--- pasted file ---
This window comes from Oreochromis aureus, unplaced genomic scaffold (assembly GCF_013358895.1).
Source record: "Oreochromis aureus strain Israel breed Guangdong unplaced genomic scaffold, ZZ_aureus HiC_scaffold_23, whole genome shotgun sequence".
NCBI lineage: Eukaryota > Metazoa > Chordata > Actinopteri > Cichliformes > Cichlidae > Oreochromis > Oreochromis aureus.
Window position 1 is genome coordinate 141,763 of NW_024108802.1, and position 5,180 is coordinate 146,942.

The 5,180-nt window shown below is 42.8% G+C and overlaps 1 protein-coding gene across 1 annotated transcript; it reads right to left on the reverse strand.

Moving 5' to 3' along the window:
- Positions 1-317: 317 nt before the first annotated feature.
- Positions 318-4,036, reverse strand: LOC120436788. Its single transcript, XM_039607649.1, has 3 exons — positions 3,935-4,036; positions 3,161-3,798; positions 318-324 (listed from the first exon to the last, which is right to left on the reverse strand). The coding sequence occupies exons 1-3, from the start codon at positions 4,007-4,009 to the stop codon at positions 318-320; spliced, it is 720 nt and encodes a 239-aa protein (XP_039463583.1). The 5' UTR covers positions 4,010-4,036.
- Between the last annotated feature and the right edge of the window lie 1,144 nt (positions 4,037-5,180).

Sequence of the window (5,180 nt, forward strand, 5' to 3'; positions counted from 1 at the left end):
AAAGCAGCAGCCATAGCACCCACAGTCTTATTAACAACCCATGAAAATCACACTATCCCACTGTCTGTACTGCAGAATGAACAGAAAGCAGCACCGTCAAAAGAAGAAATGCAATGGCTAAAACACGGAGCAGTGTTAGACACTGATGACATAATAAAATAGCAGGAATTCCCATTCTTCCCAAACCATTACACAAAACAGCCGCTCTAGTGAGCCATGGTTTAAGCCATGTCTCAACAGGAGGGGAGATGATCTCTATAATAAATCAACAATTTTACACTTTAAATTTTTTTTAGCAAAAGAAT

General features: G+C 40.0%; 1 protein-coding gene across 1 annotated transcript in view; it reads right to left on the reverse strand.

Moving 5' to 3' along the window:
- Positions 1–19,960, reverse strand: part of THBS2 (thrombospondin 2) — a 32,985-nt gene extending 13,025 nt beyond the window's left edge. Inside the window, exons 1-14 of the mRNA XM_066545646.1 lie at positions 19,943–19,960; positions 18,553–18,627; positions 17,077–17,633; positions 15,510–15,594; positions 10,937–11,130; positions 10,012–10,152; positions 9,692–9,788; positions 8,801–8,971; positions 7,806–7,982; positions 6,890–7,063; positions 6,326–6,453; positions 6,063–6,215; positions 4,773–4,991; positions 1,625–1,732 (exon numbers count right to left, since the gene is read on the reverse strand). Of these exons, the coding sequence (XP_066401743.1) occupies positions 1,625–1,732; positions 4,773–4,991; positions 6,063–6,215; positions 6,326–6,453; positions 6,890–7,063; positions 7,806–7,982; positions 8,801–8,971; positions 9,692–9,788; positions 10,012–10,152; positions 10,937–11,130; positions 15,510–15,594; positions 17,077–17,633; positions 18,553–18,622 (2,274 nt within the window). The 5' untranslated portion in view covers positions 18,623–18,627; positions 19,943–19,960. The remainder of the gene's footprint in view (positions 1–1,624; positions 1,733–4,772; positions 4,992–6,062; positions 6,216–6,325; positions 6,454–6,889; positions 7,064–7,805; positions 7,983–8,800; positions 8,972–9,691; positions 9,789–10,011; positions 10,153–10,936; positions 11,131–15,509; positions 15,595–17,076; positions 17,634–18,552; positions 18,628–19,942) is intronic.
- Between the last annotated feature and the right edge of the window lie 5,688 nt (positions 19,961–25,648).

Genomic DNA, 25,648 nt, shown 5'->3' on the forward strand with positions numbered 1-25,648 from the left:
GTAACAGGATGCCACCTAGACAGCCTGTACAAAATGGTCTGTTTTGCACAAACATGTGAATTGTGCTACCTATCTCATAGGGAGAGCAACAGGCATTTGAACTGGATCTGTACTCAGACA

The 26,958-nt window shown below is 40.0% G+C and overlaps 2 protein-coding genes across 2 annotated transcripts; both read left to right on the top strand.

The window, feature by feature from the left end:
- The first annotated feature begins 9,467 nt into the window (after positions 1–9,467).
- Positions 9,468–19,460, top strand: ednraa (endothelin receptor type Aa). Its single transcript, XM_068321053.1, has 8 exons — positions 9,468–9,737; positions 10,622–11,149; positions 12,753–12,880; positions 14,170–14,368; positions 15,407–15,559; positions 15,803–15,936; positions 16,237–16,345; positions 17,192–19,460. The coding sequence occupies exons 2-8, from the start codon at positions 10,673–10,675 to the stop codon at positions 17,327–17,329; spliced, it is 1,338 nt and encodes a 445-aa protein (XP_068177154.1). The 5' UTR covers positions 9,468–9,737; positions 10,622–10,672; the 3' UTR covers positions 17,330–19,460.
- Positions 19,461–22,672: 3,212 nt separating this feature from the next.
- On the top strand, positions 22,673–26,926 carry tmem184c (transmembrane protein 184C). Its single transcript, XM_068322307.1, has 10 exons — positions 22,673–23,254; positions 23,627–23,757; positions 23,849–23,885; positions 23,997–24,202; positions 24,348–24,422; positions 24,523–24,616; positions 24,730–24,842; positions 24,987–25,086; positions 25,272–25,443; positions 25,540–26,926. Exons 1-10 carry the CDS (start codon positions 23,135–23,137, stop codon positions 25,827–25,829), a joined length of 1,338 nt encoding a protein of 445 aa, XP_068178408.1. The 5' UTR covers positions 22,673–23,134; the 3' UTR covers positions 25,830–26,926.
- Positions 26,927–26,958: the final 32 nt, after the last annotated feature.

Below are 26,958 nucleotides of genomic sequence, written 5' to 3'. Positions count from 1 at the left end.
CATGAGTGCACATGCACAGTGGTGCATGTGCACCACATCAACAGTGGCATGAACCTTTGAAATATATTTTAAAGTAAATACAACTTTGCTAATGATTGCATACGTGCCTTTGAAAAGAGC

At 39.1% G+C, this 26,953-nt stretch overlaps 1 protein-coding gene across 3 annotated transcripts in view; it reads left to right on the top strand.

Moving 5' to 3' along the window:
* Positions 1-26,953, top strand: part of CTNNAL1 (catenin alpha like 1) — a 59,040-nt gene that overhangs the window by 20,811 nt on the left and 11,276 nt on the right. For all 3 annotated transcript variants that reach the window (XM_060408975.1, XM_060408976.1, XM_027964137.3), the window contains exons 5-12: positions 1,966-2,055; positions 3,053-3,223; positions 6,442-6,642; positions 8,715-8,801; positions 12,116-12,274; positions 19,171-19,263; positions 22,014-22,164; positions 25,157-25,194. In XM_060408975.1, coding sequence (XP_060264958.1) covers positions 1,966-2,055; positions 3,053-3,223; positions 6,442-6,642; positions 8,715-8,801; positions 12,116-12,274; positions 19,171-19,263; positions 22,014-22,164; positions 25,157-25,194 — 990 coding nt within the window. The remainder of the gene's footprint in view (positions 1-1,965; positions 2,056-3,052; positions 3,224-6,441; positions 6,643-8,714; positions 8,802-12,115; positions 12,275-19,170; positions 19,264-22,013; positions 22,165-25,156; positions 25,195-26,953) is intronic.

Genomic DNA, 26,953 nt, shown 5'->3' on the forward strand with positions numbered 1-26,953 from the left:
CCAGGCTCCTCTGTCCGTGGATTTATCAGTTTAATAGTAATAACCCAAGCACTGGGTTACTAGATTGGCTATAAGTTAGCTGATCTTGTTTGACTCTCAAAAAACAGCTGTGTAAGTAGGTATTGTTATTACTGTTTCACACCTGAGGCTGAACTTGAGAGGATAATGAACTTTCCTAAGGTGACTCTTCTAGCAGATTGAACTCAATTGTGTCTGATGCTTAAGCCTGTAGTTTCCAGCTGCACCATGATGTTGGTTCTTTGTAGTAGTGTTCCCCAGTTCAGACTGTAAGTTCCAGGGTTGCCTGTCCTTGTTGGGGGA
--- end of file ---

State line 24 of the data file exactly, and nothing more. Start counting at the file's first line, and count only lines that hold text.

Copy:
- Positions 26,927–26,958: the final 32 nt, after the last annotated feature.